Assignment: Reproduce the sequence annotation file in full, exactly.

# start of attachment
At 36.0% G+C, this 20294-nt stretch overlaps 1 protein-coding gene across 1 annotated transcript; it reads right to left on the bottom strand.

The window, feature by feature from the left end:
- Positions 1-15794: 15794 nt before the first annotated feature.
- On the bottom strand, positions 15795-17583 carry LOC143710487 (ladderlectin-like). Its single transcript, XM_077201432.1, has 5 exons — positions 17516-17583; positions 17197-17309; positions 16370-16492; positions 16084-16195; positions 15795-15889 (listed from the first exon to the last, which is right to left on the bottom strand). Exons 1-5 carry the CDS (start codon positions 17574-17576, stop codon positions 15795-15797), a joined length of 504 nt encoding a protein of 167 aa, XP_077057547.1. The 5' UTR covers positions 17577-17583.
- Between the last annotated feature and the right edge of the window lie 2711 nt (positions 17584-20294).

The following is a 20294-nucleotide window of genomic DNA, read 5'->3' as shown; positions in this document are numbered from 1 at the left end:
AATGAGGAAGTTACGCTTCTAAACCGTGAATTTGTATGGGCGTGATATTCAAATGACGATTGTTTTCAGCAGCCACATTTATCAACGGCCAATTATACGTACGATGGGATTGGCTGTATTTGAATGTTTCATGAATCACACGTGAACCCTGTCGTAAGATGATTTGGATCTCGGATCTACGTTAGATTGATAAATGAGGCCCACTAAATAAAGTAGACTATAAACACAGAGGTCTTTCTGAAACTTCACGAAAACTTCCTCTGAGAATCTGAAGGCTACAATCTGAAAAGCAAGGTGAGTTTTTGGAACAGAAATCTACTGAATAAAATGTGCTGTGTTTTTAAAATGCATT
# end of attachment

At 36.0% G+C, this 20294-nt stretch overlaps 1 protein-coding gene across 1 annotated transcript; it reads right to left on the bottom strand.

The window, feature by feature from the left end:
- Positions 1-15794: 15794 nt before the first annotated feature.
- On the bottom strand, positions 15795-17583 carry LOC143710487 (ladderlectin-like). Its single transcript, XM_077201432.1, has 5 exons — positions 17516-17583; positions 17197-17309; positions 16370-16492; positions 16084-16195; positions 15795-15889 (listed from the first exon to the last, which is right to left on the bottom strand). Exons 1-5 carry the CDS (start codon positions 17574-17576, stop codon positions 15795-15797), a joined length of 504 nt encoding a protein of 167 aa, XP_077057547.1. The 5' UTR covers positions 17577-17583.
- Between the last annotated feature and the right edge of the window lie 2711 nt (positions 17584-20294).

The following is a 20294-nucleotide window of genomic DNA, read 5'->3' as shown; positions in this document are numbered from 1 at the left end:
AATGAGGAAGTTACGCTTCTAAACCGTGAATTTGTATGGGCGTGATATTCAAATGACGATTGTTTTCAGCAGCCACATTTATCAACGGCCAATTATACGTACGATGGGATTGGCTGTATTTGAATGTTTCATGAATCACACGTGAACCCTGTCGTAAGATGATTTGGATCTCGGATCTACGTTAGATTGATAAATGAGGCCCACTAAATAAAGTAGACTATAAACACAGAGGTCTTTCTGAAACTTCACGAAAACTTCCTCTGAGAATCTGAAGGCTACAATCTGAAAAGCAAGGTGAGTTTTTGGAACAGAAATCTACTGAATAAAATGTGCTGTGTTTTTAAAATGCATT